VATICAN CITY - Tomorrow, 115 cardinals of the Roman Catholic Church will sequester themselves in the Vatican's Sistine Chapel for the beginning of the faith's most private and perhaps most important ritual, the election of a new pope.
They will dress in their traditional scarlet cassocks and hats, and, after a Mass and lunch, will file one by one into the 15th-century sanctuary, chanting an ancient ode to God.
They will have surrendered cell phones, radios and any other links to the outside, and they will swear on the Gospels never to speak of the proceedings about to transpire. Once inside, the cardinals will hear speeches from Vatican officials describing the state of the church and their immediate duties, then they will dismiss the speakers and all others not eligible to vote.
A cardinal will rise, walk to the chapel door and lock it, and the conclave will officially begin.
"What it comes down to is that these cardinals are looking for someone who can serve as a successor to [St.] Peter," said John Wauck, a Vatican expert teaching at Rome's Pontifical University of the Holy Cross. "They are looking for someone they can imagine calling 'your holiness,' the next vicar of Christ, servant of the servants of God."
Shaping the future
Beneath the history and pageantry is a process that may well shape the future of Catholicism for a generation or more. The man who appears in white on the Vatican balcony at the conclave's conclusion will have entered the chapel as merely one of many church officials, but will emerge as the leader and ideological linchpin of by far the largest Christian denomination. It is a position of global stature - and a job, Vatican insiders say, that few of the church's cardinals are likely to covet.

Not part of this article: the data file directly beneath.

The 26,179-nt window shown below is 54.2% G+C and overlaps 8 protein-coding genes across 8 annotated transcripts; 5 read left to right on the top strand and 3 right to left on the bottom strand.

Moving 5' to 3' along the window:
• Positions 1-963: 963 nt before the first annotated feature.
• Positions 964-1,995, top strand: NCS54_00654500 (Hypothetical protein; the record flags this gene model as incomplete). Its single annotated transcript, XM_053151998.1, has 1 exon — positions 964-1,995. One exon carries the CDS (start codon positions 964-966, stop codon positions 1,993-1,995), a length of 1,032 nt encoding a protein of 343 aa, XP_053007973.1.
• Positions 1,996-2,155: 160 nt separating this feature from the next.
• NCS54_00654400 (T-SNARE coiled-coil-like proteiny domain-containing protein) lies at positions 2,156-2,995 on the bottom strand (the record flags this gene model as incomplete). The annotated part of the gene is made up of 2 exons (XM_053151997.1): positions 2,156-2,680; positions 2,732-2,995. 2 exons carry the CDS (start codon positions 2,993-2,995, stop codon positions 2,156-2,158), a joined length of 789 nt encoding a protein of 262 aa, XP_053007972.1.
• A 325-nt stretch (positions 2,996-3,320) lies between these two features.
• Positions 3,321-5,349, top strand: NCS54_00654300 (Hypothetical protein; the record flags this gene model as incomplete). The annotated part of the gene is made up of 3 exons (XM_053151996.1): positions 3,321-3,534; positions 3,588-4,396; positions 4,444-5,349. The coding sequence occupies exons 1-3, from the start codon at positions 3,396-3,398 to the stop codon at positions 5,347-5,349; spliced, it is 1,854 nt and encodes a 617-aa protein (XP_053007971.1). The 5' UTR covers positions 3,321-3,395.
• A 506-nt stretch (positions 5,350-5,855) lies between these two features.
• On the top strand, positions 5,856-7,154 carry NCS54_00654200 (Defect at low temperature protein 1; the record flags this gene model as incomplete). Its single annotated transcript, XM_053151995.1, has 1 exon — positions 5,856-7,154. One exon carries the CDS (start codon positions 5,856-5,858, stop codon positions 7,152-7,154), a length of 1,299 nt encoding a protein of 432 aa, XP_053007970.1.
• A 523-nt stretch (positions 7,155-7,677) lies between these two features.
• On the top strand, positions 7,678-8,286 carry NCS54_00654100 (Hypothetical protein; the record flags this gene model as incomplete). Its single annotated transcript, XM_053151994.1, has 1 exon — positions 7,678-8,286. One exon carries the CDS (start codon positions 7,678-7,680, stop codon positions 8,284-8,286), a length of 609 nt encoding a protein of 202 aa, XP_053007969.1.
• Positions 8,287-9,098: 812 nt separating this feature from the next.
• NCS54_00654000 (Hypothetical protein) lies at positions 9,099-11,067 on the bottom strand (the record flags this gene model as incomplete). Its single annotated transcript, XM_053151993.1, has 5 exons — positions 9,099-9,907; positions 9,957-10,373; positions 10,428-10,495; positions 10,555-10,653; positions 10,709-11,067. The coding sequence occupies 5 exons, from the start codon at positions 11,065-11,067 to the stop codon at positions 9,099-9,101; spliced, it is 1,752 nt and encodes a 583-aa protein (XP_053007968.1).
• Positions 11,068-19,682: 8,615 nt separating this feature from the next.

"Frankly, anybody who wants to be pope is out of his mind," said Archbishop John P. Foley, president of the Vatican's Pontifical Council for Social Communications, and who has worked at the Vatican for 21 years. "It's a living martyrdom."
The group of cardinals in the conclave will be the largest and most geographically diverse since the Church, in 1179, recognized cardinals as the sole electors of a pope. Although 117 cardinals are eligible to participate, two are unable to travel because of illness.
Though only two of the men present participated in the conclave that chose Pope John Paul II, the cardinals will all know what is expected.
Only one vote may be conducted tomorrow, followed by four each day until a new pope is selected. Tradition dictates that each cardinal pen the name of a candidate on a rectangular paper ballot, fold it in half lengthwise, then rise one at a time and walk to the Sistine Chapel's altar. They will drop their ballots into an urn - Pope John Paul did away with the traditional chalice during his tenure - then recite a declaration of the vote's authenticity.
Three cardinals, chosen at random, will count the ballots, and one will read the names aloud if the number of votes corresponds to the number of cardinals present. As each ballot is read, the cardinal will pierce it with a needle and thread the ballots together, a tradition designed to ensure that none of them is lost or saved. A second set of three cardinals then recounts the ballots.